Matthew Powell – Alumnus Spotlight
History Teacher, BASIS Charter School
Hometown: Olive Branch, MS
Northwest Mississippi Community College transfer student
BA in History, minor in Southern Studies (2020)
Matthew Powell has worked as a Park Ranger with the National Park Service in Montana and Tennessee. He was also the Executive Director of the La Pointe – Krebs House and Museum in Pascagoula, MS. He is currently an AP (Advanced Placement) history teacher at BASIS charter school in Goodyear, AZ.
What was a significant accomplishment from your time at UM?
I won the Odom Prize from the Department of History for my capstone paper, “How the Mighty Fell: The Decline of Generational Wealth among the Planter Elite Families of Desoto County, Mississippi, 1836-1870.” In a broad sense, it examines the decline of intergenerational wealth among the planter elite in DeSoto County (my home county) as a result of Confederate defeat and emancipation. When I began my research, I was shocked at the immense number of wealthy slaveholders in a county founded a little over two decades prior to the Civil War. This fact led me to narrowing the parameters of my paper. I decided to limit family selection to those who had sent at least one son to the University of Mississippi that would serve in the Confederate military once the war broke out in 1861. This limited my research to four families — the Raines, Johnsons, Olivers, and Holmes. Prior to the war, these four families had a total wealth of almost $740,000. In 1870 that combined financial number had dwindled to just over $38,000, a decrease of ninety-five percent. I used these four families to showcase how economically devastating the decision to secede was for some of the South’s wealthiest residents.
This paper has served me well over the past three years. In addition to the Odom prize, I was selected to present my work at The Mississippi Historical Society’s annual meeting and at Johns Hopkins University. “How the Mighty Fell” is set for publication.
I want to emphasize that none of my accomplishments could be possible without the amazing faculty within the Department of History at UM. Each faculty member made me feel important while at the University and I still keep in contact with a few of them to this day, especially my mentor, Dr. Anne Twitty. The College of Liberal Arts, the Department of History and the University of Mississippi holds a special place in my heart that cannot and will not diminish.
Tell us about your history internship.
I was very lucky to be selected for an internship with Shiloh National Military Park in 2018. This was something I sought out on my own as a way to bolster my resume for graduate school and post academic career. I served as a park ranger within the interpretive division at the park. My daily activities included the creation and delivery of tour programs for visitors, including walking tours of “the Hornets Nest” or the “Peach Orchard,” two important locations of the battle that took place in a small town in Tennessee in April 1862. By far my favorite program was our living history demonstration. I dressed out as a common Union infantry soldier and discussed each piece of equipment on my person. The program ended with a live firing demonstration of an 1854 Enfield Rifled Musket.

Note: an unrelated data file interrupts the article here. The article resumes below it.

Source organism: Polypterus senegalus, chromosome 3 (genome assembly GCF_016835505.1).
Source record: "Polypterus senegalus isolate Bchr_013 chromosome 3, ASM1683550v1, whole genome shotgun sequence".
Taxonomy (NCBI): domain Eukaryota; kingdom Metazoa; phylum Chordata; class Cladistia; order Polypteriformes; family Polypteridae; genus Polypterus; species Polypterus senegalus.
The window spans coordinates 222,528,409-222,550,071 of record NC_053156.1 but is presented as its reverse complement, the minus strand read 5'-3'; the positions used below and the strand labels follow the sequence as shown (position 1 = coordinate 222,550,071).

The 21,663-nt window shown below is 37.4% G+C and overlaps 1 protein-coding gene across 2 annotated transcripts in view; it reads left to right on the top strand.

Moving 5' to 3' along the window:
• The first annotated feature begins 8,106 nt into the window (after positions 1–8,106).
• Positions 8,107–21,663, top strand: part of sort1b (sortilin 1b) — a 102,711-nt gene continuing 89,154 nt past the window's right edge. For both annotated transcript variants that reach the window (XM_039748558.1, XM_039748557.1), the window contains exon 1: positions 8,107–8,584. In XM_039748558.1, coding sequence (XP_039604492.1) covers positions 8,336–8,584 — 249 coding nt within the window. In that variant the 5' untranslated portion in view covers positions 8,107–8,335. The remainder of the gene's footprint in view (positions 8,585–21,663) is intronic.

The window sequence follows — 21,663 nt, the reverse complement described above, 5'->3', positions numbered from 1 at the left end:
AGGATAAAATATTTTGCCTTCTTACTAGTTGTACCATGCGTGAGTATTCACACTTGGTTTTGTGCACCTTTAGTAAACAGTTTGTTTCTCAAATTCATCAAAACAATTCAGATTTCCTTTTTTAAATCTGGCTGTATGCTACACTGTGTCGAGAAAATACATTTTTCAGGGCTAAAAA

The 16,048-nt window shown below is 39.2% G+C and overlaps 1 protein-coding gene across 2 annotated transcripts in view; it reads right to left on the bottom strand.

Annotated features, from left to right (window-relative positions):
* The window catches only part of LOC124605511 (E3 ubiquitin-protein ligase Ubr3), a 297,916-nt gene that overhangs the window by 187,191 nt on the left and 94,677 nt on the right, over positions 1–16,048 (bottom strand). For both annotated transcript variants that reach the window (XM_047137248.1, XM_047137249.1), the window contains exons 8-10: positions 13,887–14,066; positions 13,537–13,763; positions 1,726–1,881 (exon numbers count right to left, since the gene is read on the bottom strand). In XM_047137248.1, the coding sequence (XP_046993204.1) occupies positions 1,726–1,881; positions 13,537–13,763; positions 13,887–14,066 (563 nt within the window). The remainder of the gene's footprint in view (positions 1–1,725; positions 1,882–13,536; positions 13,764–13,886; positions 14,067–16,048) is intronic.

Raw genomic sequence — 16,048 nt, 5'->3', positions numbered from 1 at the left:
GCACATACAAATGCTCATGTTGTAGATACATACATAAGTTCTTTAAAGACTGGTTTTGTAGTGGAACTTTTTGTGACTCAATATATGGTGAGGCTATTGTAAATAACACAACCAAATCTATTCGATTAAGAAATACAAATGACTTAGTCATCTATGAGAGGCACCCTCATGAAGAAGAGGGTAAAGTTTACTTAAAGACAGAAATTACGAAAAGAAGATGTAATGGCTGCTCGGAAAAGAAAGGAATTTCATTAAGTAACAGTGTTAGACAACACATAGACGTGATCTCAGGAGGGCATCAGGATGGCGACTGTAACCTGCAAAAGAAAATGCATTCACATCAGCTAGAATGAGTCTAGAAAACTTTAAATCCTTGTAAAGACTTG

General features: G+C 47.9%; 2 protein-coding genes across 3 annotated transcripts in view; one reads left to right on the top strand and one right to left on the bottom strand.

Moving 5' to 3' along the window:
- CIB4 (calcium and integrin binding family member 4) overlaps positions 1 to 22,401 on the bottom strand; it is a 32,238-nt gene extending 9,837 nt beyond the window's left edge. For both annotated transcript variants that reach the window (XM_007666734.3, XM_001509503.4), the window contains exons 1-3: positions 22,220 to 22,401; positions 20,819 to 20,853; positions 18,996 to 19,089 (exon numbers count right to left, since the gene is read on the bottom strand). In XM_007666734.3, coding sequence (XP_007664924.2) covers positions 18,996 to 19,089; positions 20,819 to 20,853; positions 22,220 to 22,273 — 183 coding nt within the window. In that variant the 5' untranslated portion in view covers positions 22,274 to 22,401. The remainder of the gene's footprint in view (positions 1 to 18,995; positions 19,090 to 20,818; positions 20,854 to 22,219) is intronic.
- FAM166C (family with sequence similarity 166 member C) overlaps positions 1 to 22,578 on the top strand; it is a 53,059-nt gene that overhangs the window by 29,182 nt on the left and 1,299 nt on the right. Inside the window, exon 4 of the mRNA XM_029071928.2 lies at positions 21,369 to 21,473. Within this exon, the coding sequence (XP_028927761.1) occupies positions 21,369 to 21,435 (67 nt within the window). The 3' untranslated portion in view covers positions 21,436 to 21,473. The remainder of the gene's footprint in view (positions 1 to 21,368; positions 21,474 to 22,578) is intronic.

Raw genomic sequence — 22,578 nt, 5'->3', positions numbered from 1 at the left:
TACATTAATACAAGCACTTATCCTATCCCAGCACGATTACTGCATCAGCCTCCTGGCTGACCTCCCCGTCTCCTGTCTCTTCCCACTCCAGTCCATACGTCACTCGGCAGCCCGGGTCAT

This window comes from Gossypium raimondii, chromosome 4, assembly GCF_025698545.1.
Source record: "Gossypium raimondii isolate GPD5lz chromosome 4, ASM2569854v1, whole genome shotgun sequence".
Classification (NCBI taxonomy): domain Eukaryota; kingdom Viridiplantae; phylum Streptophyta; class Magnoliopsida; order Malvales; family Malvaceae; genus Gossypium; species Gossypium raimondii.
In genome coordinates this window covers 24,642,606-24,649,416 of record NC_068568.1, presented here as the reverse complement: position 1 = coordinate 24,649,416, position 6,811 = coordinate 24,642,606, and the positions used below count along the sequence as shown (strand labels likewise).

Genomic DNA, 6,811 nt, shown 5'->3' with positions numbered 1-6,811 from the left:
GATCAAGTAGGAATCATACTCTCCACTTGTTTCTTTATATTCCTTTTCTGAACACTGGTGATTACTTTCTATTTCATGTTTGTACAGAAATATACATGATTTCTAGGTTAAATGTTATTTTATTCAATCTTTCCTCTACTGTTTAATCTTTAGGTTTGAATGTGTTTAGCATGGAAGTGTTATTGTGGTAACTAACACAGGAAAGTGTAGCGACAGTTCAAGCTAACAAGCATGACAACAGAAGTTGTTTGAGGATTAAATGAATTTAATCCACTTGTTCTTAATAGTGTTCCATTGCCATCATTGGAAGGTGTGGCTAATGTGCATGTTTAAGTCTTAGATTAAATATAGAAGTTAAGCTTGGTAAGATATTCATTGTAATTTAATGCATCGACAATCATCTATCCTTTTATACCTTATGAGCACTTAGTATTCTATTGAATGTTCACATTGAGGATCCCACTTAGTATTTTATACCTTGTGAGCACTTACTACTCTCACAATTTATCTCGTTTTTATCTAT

What is the La Pointe-Krebs House and what what did you enjoy the most in your position as Director?
The La Pointe – Krebs House is a jewel to the state but the sad truth is that many do not know of its existence. Constructed in 1757, it is the oldest standing scientifically dated structure in the whole state. I entered the position with the goal of changing the fact that most individuals who come to Mississippi seeking historic sites end up in Vicksburg, Natchez, etc. I worked tirelessly marketing the museum to a global audience of all generations. Within my first year, I was able to increase visitation over 100% from the previous. While this is great for the board of directors and the bottom line, for me this meant I was able to do what I truly love – share history with people who want to learn. Creating exhibits, tour programs, artifact maintenance, interviews, and archival work were all part of my daily activities while at the museum.
AP history teachers can have a really significant impact on the students. How do you approach the learning process?
I enter every year with having my students raise their hand if they do not like studying history. I always poll them after and the general consensus is they hate learning dates. I make sure to emphasize that history is much more than learning dates; it is the study of people. No matter the time period we are studying, I always find one normal person’s story within the grand topic and how it either benefitted or hindered their life, a mode of study known as “micro-history.” Once students stop viewing history as random dates or events along a linear timeline, then they begin to understand that the people of the past are no different than you or I, and that their stories and lives had meaning. At that point they begin to realize not only the significance of history but how studying history and unlocking its secrets can be as entertaining as a movie, novel, or video game. By the end of the year, they may not be history obsessed, but they no longer hate the field.
To me, this is the way history should be taught. While outstanding test scores are great, I teach history because not only is it my love and passion in life, but I wish to showcase how understanding the past creates a well-rounded and civic-minded individual.
What is the value of studying history in today’s world?
My liberal arts education at the University of Mississippi opened many doors for me in my career. Additionally, my time at UM taught me to be an objective thinker, always searching for the truth behind every story. This fact shaped me into a well-rounded and informed adult.